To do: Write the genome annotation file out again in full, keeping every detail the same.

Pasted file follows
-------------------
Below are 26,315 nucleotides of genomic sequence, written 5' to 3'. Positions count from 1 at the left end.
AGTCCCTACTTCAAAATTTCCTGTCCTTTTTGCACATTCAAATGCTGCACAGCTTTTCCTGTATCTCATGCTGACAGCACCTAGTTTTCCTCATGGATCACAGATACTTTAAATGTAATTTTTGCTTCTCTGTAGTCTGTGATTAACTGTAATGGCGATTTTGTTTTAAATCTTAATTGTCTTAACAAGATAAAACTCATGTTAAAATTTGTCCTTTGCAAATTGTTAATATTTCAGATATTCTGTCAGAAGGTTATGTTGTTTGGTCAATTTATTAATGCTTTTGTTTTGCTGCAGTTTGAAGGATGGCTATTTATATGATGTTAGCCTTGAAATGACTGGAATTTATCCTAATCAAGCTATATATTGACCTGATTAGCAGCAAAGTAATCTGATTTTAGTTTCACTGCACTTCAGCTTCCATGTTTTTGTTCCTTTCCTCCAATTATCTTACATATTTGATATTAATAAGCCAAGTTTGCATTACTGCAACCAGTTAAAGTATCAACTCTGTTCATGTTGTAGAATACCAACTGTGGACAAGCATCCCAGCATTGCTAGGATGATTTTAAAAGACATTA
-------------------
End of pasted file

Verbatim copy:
Below are 26,315 nucleotides of genomic sequence, written 5' to 3'. Positions count from 1 at the left end.
AGTCCCTACTTCAAAATTTCCTGTCCTTTTTGCACATTCAAATGCTGCACAGCTTTTCCTGTATCTCATGCTGACAGCACCTAGTTTTCCTCATGGATCACAGATACTTTAAATGTAATTTTTGCTTCTCTGTAGTCTGTGATTAACTGTAATGGCGATTTTGTTTTAAATCTTAATTGTCTTAACAAGATAAAACTCATGTTAAAATTTGTCCTTTGCAAATTGTTAATATTTCAGATATTCTGTCAGAAGGTTATGTTGTTTGGTCAATTTATTAATGCTTTTGTTTTGCTGCAGTTTGAAGGATGGCTATTTATATGATGTTAGCCTTGAAATGACTGGAATTTATCCTAATCAAGCTATATATTGACCTGATTAGCAGCAAAGTAATCTGATTTTAGTTTCACTGCACTTCAGCTTCCATGTTTTTGTTCCTTTCCTCCAATTATCTTACATATTTGATATTAATAAGCCAAGTTTGCATTACTGCAACCAGTTAAAGTATCAACTCTGTTCATGTTGTAGAATACCAACTGTGGACAAGCATCCCAGCATTGCTAGGATGATTTTAAAAGACATTA